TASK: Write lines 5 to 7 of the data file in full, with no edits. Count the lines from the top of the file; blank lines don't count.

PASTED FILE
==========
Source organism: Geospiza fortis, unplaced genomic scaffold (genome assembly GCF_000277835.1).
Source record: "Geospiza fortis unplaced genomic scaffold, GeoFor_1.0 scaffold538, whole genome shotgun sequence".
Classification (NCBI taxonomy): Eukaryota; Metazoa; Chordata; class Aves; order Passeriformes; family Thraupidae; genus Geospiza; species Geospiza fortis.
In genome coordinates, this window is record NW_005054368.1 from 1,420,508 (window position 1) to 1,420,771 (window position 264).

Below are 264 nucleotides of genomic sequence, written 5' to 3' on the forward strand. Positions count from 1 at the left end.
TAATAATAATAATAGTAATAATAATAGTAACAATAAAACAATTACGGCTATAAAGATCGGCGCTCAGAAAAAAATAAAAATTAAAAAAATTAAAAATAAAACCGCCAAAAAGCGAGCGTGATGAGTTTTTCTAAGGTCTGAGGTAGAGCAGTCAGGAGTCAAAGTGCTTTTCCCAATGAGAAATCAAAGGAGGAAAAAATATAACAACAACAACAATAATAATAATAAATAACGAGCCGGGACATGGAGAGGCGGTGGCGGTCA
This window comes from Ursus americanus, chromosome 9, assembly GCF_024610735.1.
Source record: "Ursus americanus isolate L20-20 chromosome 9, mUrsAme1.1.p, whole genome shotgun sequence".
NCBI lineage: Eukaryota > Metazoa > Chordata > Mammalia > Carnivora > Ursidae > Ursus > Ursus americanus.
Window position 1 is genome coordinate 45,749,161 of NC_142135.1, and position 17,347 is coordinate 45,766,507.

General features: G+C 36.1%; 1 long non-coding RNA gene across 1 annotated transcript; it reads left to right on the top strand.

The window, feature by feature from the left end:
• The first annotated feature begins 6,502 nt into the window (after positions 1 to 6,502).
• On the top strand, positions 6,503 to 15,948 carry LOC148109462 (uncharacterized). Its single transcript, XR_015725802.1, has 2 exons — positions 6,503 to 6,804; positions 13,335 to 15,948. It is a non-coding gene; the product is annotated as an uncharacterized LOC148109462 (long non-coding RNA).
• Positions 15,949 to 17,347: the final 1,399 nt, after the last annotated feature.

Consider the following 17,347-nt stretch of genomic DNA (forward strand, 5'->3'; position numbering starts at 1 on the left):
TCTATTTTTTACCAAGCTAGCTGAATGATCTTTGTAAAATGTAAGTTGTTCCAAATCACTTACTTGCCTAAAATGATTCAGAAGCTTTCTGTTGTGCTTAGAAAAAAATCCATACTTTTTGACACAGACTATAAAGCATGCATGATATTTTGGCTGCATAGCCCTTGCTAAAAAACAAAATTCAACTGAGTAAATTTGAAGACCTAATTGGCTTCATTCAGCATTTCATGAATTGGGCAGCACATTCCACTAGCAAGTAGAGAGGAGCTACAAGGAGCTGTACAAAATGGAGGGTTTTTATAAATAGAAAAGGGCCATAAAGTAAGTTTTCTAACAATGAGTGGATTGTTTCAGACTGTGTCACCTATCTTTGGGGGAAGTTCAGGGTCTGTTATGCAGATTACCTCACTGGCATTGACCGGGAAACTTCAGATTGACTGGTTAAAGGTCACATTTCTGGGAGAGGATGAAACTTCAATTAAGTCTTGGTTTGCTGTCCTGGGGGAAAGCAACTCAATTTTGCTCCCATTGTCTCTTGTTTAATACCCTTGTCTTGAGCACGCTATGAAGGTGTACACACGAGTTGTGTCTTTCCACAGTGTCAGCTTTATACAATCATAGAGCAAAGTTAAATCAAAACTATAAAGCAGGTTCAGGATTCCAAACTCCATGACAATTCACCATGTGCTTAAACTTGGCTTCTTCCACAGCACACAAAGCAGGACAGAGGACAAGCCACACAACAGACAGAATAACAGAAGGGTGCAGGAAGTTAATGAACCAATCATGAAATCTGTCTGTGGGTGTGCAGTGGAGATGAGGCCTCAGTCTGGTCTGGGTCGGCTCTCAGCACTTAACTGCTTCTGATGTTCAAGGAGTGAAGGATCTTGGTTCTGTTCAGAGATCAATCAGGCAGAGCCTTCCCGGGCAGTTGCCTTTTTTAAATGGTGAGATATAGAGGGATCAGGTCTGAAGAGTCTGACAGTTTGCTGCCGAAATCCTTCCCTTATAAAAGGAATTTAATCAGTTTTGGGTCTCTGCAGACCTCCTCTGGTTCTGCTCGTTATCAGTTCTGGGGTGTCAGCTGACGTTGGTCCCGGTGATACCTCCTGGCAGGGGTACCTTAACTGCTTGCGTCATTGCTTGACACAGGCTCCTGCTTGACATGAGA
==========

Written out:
Below are 264 nucleotides of genomic sequence, written 5' to 3' on the forward strand. Positions count from 1 at the left end.
TAATAATAATAATAGTAATAATAATAGTAACAATAAAACAATTACGGCTATAAAGATCGGCGCTCAGAAAAAAATAAAAATTAAAAAAATTAAAAATAAAACCGCCAAAAAGCGAGCGTGATGAGTTTTTCTAAGGTCTGAGGTAGAGCAGTCAGGAGTCAAAGTGCTTTTCCCAATGAGAAATCAAAGGAGGAAAAAATATAACAACAACAACAATAATAATAATAAATAACGAGCCGGGACATGGAGAGGCGGTGGCGGTCA
This window comes from Ursus americanus, chromosome 9, assembly GCF_024610735.1.